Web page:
BandPage, based in San Francisco, California, began when former band manager, J. Sider wanted to create an interactive experience for musicians and their fans. Their Facebook application, released in 2010, allows musicians to share biographies, tour schedules, photos, and Twitter feeds through their Facebook pages.

Building on the success of the Facebook application, which serves millions of fans each month, today BandPage is a full-featured solution for musicians to manage their online presence. BandPage is the central location for musicians to post content and then push the information out to their Facebook page, website, and blog— including new websites generated by the application. More than 500,000 musicians, from garage bands to Rihanna and 50 Cent, use BandPage.

Musicians were quick to see the value of the service and BandPage grew so fast that scaling immediately became its number one priority. When Avril Lavigne launched a new single exclusively on BandPage on New Year’s Eve, 2010, it caused the server load to increase by 400%. This spike in demand put tremendous pressure on the company to keep up.

BandPage’s original service provider did not have the full set of tools necessary to move as fast as demand required, so BandPage turned to Amazon Web Services (AWS). As Chief Technology Officer, Christopher Tholen explains, “The breadth of the AWS offering and the robustness of the tools allowed us to do a fast and efficient implementation.”

BandPage’s development, staging, and production environments are based completely in AWS. BandPage uses a broad range of services, including sixty Amazon Elastic Compute Cloud (Amazon EC2) instances with Amazon Elastic Block Store (Amazon EBS) volumes and Elastic Load Balancing. BandPage also uses Amazon Elastic MapReduce (Amazon EMR) for large-scale data processing, Amazon Simple Storage Service (Amazon S3), Amazon Relational Database Service (Amazon RDS), Amazon Simple Email Service (Amazon SES), Amazon Simple Notification Service (SNS), and Amazon Simple Queue Service (SQS). BandPage also uses Amazon CloudWatch to monitor AWS resources.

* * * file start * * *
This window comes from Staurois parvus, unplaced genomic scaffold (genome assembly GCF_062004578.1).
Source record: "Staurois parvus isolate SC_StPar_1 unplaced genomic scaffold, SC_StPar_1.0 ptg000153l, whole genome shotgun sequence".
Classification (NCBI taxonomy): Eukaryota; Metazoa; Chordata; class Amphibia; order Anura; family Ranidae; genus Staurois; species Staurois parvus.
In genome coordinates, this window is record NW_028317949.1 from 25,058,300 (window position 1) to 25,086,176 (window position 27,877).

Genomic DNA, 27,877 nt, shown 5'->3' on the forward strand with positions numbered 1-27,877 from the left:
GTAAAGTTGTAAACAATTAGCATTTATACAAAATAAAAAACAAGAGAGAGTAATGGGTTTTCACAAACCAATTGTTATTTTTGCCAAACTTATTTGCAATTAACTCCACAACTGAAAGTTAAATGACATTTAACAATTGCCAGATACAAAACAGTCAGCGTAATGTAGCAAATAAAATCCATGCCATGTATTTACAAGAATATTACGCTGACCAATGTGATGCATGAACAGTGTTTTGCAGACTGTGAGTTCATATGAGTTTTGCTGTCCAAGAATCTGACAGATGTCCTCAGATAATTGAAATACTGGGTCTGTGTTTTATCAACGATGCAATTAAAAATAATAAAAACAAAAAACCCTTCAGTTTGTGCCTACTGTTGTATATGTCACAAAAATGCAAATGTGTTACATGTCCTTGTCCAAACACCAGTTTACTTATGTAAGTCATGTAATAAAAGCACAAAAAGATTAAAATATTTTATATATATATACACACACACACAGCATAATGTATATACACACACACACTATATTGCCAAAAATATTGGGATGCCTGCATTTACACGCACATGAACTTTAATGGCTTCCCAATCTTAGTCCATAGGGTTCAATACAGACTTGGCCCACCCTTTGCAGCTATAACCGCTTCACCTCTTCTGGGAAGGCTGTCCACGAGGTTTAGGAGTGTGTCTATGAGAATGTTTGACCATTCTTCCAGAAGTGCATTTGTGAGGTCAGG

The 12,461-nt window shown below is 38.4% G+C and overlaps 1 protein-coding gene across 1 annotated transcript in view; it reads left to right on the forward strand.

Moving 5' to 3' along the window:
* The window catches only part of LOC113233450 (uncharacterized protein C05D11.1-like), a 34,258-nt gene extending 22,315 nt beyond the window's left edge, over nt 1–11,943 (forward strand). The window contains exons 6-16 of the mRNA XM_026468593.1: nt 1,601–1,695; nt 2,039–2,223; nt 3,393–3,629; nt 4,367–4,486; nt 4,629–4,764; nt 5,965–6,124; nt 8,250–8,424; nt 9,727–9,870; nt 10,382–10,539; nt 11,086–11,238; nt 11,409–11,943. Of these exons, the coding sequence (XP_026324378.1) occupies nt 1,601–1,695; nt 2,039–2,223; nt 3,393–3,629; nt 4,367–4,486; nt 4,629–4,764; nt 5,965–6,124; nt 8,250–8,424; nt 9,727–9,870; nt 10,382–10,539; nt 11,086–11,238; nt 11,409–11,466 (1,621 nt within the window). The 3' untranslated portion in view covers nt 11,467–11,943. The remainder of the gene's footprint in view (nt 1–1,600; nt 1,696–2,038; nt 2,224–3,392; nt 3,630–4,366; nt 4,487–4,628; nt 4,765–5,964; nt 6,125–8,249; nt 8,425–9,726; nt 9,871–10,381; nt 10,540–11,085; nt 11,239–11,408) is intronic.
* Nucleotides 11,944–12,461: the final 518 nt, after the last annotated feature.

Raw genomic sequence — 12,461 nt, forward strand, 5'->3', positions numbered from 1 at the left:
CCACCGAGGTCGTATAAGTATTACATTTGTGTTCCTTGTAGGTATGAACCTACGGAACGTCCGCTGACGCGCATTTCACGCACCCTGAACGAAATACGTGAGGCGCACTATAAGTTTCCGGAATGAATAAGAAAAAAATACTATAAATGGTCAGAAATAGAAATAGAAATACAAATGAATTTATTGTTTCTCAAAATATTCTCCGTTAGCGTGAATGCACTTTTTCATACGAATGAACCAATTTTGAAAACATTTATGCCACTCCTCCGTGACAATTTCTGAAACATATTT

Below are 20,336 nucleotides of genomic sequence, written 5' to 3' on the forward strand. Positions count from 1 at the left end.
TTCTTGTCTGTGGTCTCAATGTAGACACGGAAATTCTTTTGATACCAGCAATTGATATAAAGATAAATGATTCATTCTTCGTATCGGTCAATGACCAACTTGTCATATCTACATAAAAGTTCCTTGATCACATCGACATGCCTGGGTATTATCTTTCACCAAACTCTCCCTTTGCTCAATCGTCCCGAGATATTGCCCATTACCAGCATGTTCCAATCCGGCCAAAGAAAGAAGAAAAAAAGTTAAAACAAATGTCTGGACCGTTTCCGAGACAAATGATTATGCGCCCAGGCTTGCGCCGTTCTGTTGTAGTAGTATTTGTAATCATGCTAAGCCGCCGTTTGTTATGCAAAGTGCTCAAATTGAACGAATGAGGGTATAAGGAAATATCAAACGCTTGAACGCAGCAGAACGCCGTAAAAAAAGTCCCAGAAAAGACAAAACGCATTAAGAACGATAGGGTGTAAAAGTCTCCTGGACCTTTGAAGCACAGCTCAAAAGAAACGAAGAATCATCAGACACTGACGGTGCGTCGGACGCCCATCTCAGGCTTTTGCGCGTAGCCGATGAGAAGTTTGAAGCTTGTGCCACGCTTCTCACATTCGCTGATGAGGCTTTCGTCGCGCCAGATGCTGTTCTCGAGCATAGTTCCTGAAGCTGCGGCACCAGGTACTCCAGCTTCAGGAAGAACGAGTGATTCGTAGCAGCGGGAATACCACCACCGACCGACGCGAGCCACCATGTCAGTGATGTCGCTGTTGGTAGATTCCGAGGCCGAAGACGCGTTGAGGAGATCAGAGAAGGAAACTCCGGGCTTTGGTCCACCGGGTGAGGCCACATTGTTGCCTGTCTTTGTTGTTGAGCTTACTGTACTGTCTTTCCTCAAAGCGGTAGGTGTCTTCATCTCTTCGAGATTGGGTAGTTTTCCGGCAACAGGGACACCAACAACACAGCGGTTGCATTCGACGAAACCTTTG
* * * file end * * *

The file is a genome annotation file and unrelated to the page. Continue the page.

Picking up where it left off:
In addition, BandPage relies on Amazon Route 53, a scalable Domain Name System (DNS) web service. Says Tholen, “Amazon Route 53 is the final piece of the networking puzzle for running our entire stack on AWS.” Amazon Route 53 is a key component because it easily integrates with other AWS services, including Elastic Load Balancing (ELB), for distribution of heavy traffic. Amazon Route 53 provides low latency for DNS queries through a global network of servers. As a result, music fans searching for a specific band or artist are routed to the nearest available DNS server for the fastest, most-reliable connection to the BandPage application.

Tholen credits Amazon Web Services with helping their company expand rapidly while maintaining a simple system that readies them for future growth: “To us, the value of Amazon Web Services is undeniable—we can double our server capacity in 20 seconds. In a high-growth environment like ours and with a small team of developers, it's very important for us to trust that we have the best support to give to the music community around the world. Five years ago, we would have crashed and been down without knowing when we would be back. Now, because of Amazon Web Services’ continued innovation, we can provide the best technology and continue to grow.”

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